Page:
Does your pen write with a boring black ink or have you got an ink mixture of many different colours that bring your story alive? That’s what agents will be asking themselves as they open your manuscript.

Before you write another word, think about the reader you are entertaining with your wonderful story. I make no secret about loving Charles Dickens who captivated my imagination from an early age. I walk around the streets of London, touching his characters and listening to them talk and shout. I see and smell the scenery. I am caught up in the social ills of society and wrong-doings of devious villains of the day. Dickens pulls at my emotions, making me sad, glad, angry and thoughtful. I can’t help it. I have to read on. How does he do that?

The answer is very simple. When you have an outline for your work, you also have a fantastic plot and characters in mind. But will the agent get past the first five pages or will he or she be bored? Here are some tips.

Set the scene immediately so we know where and, if possible, when. John took his eyes off the newspaper photo of President Carter for a moment to look down on Coral Bay and the sprawling metropolis of Pafos baking in 90 degrees. We know who, where, when, and what it feels like in one sentence. We set the scene.

Introduce the character so we can see him and find out what he looks like and maybe what’s going on in his life. He brushed a few strands of grey hair out of his eyes, cuffed sweat from the side of his unshaven chin and thought about Andros. Crossing his long legs, he picked up the chilled glass and gulped the cold beer. We know he is middle aged, is unshaven, is sweating in the heat and is thinking about a Greek man. In a few paragraphs later on you can continue to describe John. If he is a main character, spread his description out within a couple of chapters.

What’s going on around John? There was a loud crash when a small red truck hit a deep pot hole as it pulled into the Blue Pelican Taverna parking lot and jerked to a stop in a cloud of dust. We know where John is and what is happening around him and can hear something going on. We also have something else going on. We know what a chilled beer tastes like but we feel a little irritated that John’s drink might be spoiled by a cloud of dust drifting across the parking lot. Can you begin to see and feel?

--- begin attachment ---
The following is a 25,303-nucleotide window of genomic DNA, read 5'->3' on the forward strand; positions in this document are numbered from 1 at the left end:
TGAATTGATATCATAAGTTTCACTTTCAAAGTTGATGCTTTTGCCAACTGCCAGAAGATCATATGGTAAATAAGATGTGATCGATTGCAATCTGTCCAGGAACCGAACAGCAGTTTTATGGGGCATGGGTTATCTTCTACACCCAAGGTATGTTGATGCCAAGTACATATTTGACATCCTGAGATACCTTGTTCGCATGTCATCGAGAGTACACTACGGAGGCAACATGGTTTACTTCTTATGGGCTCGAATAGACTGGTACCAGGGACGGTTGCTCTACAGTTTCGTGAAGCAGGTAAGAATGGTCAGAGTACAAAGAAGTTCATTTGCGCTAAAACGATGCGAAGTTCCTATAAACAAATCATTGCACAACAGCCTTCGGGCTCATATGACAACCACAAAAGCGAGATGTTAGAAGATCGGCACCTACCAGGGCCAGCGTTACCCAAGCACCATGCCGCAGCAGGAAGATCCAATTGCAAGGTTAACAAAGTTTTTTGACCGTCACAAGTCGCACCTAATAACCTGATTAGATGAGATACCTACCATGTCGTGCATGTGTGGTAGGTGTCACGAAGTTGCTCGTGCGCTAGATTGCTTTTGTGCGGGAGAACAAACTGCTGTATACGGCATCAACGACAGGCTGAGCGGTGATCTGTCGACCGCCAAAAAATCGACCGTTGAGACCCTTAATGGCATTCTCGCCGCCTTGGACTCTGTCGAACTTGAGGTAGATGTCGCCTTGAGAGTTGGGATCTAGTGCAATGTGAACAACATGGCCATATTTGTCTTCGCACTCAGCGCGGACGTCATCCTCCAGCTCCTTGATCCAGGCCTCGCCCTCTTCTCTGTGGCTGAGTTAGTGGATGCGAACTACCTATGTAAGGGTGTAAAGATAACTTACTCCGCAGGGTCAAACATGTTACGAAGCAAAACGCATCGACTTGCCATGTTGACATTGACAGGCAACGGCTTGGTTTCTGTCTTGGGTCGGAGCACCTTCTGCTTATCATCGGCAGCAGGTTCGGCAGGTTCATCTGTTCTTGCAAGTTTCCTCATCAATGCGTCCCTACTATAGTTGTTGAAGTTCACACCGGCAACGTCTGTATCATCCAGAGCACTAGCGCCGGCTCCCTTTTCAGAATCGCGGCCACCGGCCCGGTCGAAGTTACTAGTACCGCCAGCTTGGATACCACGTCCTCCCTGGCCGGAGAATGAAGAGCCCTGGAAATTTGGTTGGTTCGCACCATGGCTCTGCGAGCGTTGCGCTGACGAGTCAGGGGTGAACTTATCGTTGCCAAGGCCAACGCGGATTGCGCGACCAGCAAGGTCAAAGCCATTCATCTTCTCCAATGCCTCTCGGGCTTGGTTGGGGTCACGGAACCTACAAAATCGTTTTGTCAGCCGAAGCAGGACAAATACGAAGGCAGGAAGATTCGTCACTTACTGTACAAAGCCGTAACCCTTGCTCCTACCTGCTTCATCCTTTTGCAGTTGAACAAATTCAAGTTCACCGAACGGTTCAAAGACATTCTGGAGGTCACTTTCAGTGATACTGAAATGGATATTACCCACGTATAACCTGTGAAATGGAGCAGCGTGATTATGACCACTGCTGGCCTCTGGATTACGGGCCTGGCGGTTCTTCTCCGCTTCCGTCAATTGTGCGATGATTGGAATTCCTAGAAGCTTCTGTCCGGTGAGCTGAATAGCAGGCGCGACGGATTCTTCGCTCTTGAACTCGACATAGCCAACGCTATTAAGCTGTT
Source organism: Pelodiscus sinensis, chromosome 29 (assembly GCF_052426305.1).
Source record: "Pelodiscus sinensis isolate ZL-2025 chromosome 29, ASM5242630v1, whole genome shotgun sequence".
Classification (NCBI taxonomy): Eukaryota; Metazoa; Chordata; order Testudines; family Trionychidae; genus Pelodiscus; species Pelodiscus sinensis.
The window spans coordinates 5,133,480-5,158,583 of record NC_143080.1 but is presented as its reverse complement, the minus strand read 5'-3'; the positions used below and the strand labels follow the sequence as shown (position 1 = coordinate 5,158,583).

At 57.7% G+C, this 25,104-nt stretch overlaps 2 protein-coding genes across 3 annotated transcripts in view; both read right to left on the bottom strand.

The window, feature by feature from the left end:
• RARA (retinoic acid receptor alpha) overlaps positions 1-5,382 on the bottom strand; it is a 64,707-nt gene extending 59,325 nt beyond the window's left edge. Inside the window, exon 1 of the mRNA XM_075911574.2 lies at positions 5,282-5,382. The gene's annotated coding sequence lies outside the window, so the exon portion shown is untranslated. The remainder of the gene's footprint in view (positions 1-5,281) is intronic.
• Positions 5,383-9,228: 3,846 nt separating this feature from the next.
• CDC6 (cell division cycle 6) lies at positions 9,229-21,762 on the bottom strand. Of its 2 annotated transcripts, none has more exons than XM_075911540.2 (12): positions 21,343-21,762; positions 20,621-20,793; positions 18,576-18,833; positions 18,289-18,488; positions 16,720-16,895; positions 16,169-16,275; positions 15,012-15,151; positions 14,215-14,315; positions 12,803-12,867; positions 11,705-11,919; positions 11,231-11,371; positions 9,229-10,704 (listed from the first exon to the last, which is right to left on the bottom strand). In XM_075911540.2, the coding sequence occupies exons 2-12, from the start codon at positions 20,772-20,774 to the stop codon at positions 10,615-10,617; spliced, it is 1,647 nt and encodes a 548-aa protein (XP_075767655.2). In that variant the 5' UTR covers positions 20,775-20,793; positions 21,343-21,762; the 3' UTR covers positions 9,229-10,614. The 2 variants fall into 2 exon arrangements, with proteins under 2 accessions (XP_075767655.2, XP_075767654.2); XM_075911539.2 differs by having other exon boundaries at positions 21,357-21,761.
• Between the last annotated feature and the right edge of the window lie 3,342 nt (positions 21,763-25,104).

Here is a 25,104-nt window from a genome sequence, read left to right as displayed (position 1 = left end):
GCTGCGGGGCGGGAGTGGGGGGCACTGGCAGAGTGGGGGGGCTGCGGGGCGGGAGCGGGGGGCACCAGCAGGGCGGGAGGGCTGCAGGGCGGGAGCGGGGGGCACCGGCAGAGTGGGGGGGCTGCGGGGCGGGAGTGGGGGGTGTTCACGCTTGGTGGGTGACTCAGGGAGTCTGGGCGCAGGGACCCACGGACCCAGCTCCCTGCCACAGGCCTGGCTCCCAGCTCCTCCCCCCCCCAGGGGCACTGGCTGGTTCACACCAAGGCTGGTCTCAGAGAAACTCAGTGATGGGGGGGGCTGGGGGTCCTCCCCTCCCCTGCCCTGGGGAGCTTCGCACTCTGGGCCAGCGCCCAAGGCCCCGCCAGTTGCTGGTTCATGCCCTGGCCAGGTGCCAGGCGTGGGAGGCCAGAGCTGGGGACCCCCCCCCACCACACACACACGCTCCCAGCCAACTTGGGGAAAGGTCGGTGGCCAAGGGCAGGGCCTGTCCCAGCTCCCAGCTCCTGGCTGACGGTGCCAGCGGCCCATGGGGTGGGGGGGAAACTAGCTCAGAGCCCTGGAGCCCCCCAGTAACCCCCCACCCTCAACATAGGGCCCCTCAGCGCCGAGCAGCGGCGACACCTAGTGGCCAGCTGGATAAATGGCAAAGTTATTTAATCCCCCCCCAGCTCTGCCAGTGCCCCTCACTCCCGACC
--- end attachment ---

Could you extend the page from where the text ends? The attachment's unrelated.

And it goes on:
Now let’s see what that all looks like written with a pen filled with black ink.

John took his eyes off the paper he was reading and looked down on the bay. He brushed a few strands of hair out of his eyes and wiped sweat from his face. Thinking of Andros, he crossed his legs and picked up a glass of beer. A red pick-up crashed over a pot hole as it drove into the tavern parking lot and came to a halt in a cloud of dust.

So which version do you think is more entertaining? The second version leaves me wanting to know who John is and what he looks like and is this story in the future or the past? And where on earth is Coral Bay? The agent has got no further and rejected this uninteresting work even though it may be well written.

As you write, think colour all the time. Be in the picture and talk to the characters. If they are eating fish and chips, eat with them and smell the salt and vinegar. If they are drunk, let us know about the divorce or the hurt they have caused someone else, perhaps someone they love.

There are hundreds of images, smells, locations, characters’ make up and speech that should be going through your mind as you tackle each and every paragraph. Make it come alive in vivid colour. Practice makes perfect.

So book a chapter in our serials and have a go. Next time – Dialogue that agents love and hate.



Ray Stone

Publishing Manager